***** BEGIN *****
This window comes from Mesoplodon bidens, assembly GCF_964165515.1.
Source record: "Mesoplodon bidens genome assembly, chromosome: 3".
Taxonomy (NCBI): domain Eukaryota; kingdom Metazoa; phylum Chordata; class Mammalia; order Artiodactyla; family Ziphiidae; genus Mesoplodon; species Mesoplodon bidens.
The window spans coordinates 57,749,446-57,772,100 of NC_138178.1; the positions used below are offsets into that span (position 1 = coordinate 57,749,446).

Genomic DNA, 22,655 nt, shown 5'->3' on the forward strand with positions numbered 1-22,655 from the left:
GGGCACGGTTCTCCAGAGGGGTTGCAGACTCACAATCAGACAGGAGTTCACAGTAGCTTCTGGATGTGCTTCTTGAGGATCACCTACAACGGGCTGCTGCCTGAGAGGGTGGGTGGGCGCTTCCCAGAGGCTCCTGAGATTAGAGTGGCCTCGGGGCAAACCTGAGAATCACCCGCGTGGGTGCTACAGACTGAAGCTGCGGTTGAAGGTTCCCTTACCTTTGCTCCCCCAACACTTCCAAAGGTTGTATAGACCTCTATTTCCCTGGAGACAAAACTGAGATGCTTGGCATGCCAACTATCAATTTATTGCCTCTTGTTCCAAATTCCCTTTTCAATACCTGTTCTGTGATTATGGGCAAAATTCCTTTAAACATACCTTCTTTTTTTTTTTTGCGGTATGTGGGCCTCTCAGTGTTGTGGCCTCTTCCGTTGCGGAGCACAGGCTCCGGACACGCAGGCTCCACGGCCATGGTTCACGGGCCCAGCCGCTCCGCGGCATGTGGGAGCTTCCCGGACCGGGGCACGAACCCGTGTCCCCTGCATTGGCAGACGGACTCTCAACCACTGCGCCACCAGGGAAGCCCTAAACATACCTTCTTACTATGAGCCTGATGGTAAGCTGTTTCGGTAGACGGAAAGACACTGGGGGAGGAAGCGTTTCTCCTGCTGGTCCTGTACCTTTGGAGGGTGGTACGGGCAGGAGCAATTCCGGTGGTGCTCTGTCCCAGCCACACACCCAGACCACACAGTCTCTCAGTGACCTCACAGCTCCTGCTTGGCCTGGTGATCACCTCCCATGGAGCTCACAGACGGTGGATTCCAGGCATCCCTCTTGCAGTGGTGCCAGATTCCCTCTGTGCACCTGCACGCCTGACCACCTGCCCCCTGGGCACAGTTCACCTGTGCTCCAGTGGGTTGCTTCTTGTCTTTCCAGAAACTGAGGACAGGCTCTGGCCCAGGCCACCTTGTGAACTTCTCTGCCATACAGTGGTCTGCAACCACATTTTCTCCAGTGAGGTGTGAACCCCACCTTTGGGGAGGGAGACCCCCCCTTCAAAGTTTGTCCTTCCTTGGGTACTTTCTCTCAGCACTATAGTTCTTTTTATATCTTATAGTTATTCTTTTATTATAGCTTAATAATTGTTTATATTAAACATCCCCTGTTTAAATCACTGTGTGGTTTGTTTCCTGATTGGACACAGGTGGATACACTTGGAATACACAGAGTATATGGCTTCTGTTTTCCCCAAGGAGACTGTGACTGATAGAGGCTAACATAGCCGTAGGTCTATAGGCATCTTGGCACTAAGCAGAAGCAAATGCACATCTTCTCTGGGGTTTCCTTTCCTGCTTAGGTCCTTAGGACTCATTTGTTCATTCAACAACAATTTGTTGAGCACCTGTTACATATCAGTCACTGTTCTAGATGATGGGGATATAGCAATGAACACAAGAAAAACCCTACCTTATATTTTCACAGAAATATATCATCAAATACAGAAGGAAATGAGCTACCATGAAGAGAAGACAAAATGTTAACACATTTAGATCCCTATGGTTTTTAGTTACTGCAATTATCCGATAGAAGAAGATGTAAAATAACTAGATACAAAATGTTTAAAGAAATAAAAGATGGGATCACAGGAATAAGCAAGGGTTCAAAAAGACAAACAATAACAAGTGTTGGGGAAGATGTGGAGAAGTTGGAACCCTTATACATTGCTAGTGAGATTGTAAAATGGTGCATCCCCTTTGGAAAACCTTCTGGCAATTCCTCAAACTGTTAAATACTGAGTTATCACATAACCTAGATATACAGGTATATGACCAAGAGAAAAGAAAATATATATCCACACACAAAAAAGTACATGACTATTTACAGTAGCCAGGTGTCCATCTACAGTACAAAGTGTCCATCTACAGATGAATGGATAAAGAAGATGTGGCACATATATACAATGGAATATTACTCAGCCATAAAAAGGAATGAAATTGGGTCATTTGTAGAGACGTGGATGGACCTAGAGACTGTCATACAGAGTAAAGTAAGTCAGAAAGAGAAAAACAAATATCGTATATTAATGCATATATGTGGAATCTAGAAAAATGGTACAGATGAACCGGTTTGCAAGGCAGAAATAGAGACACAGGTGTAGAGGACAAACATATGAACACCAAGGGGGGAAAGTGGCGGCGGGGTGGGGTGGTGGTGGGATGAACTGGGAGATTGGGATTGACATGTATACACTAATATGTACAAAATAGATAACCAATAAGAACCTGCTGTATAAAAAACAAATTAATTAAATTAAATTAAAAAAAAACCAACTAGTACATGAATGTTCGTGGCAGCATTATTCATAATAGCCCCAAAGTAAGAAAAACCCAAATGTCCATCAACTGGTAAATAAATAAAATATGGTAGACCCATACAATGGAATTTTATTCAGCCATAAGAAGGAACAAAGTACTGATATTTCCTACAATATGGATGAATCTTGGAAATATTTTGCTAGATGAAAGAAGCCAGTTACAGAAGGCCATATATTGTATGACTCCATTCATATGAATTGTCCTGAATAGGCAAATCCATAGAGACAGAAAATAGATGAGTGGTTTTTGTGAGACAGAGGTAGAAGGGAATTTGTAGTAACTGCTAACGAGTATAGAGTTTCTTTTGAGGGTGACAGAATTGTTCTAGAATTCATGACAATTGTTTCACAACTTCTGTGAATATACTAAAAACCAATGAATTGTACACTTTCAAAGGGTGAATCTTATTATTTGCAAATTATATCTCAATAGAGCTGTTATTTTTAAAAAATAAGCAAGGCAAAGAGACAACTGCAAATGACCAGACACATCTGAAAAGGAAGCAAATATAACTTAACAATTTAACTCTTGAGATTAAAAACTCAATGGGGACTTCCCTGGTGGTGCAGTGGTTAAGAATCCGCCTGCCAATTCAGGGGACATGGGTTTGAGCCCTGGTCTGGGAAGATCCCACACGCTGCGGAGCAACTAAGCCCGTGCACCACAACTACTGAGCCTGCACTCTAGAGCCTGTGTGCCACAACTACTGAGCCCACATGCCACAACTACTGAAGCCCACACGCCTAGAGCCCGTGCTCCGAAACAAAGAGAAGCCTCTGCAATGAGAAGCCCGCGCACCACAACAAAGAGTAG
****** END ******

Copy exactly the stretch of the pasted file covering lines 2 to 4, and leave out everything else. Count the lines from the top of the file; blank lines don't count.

Source record: "Mesoplodon bidens genome assembly, chromosome: 3".
Taxonomy (NCBI): domain Eukaryota; kingdom Metazoa; phylum Chordata; class Mammalia; order Artiodactyla; family Ziphiidae; genus Mesoplodon; species Mesoplodon bidens.
The window spans coordinates 57,749,446-57,772,100 of NC_138178.1; the positions used below are offsets into that span (position 1 = coordinate 57,749,446).